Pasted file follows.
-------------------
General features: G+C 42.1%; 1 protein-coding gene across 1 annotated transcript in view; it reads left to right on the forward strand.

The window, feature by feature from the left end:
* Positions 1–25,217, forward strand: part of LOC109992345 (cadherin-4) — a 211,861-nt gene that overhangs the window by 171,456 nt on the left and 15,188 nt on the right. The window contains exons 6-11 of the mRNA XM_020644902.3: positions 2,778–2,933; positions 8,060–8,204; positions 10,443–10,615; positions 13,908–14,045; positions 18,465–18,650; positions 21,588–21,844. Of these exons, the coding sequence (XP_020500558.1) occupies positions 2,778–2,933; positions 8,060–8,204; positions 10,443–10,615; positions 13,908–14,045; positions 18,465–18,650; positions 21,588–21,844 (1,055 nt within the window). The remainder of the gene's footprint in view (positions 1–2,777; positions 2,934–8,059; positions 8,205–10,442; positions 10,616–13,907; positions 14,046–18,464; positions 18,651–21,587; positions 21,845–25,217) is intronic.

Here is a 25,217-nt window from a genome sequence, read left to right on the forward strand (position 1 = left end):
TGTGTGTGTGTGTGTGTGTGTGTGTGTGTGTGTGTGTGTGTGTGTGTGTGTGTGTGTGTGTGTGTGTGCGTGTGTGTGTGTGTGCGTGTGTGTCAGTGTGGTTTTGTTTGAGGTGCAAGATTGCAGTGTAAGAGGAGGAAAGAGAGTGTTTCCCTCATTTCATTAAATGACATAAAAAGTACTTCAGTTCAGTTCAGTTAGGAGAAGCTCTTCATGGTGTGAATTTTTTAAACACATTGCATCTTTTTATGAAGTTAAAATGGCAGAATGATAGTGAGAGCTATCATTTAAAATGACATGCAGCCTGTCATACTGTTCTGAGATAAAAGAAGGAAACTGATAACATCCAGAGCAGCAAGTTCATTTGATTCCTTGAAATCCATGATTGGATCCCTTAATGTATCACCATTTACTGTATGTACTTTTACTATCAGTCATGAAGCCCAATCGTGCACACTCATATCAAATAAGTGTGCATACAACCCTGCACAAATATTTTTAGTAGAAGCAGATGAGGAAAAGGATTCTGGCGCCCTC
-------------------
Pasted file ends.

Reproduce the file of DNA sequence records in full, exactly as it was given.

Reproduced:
General features: G+C 42.1%; 1 protein-coding gene across 1 annotated transcript in view; it reads left to right on the forward strand.

The window, feature by feature from the left end:
* Positions 1–25,217, forward strand: part of LOC109992345 (cadherin-4) — a 211,861-nt gene that overhangs the window by 171,456 nt on the left and 15,188 nt on the right. The window contains exons 6-11 of the mRNA XM_020644902.3: positions 2,778–2,933; positions 8,060–8,204; positions 10,443–10,615; positions 13,908–14,045; positions 18,465–18,650; positions 21,588–21,844. Of these exons, the coding sequence (XP_020500558.1) occupies positions 2,778–2,933; positions 8,060–8,204; positions 10,443–10,615; positions 13,908–14,045; positions 18,465–18,650; positions 21,588–21,844 (1,055 nt within the window). The remainder of the gene's footprint in view (positions 1–2,777; positions 2,934–8,059; positions 8,205–10,442; positions 10,616–13,907; positions 14,046–18,464; positions 18,651–21,587; positions 21,845–25,217) is intronic.

Here is a 25,217-nt window from a genome sequence, read left to right on the forward strand (position 1 = left end):
TGTGTGTGTGTGTGTGTGTGTGTGTGTGTGTGTGTGTGTGTGTGTGTGTGTGTGTGTGTGTGTGTGTGCGTGTGTGTGTGTGTGCGTGTGTGTCAGTGTGGTTTTGTTTGAGGTGCAAGATTGCAGTGTAAGAGGAGGAAAGAGAGTGTTTCCCTCATTTCATTAAATGACATAAAAAGTACTTCAGTTCAGTTCAGTTAGGAGAAGCTCTTCATGGTGTGAATTTTTTAAACACATTGCATCTTTTTATGAAGTTAAAATGGCAGAATGATAGTGAGAGCTATCATTTAAAATGACATGCAGCCTGTCATACTGTTCTGAGATAAAAGAAGGAAACTGATAACATCCAGAGCAGCAAGTTCATTTGATTCCTTGAAATCCATGATTGGATCCCTTAATGTATCACCATTTACTGTATGTACTTTTACTATCAGTCATGAAGCCCAATCGTGCACACTCATATCAAATAAGTGTGCATACAACCCTGCACAAATATTTTTAGTAGAAGCAGATGAGGAAAAGGATTCTGGCGCCCTC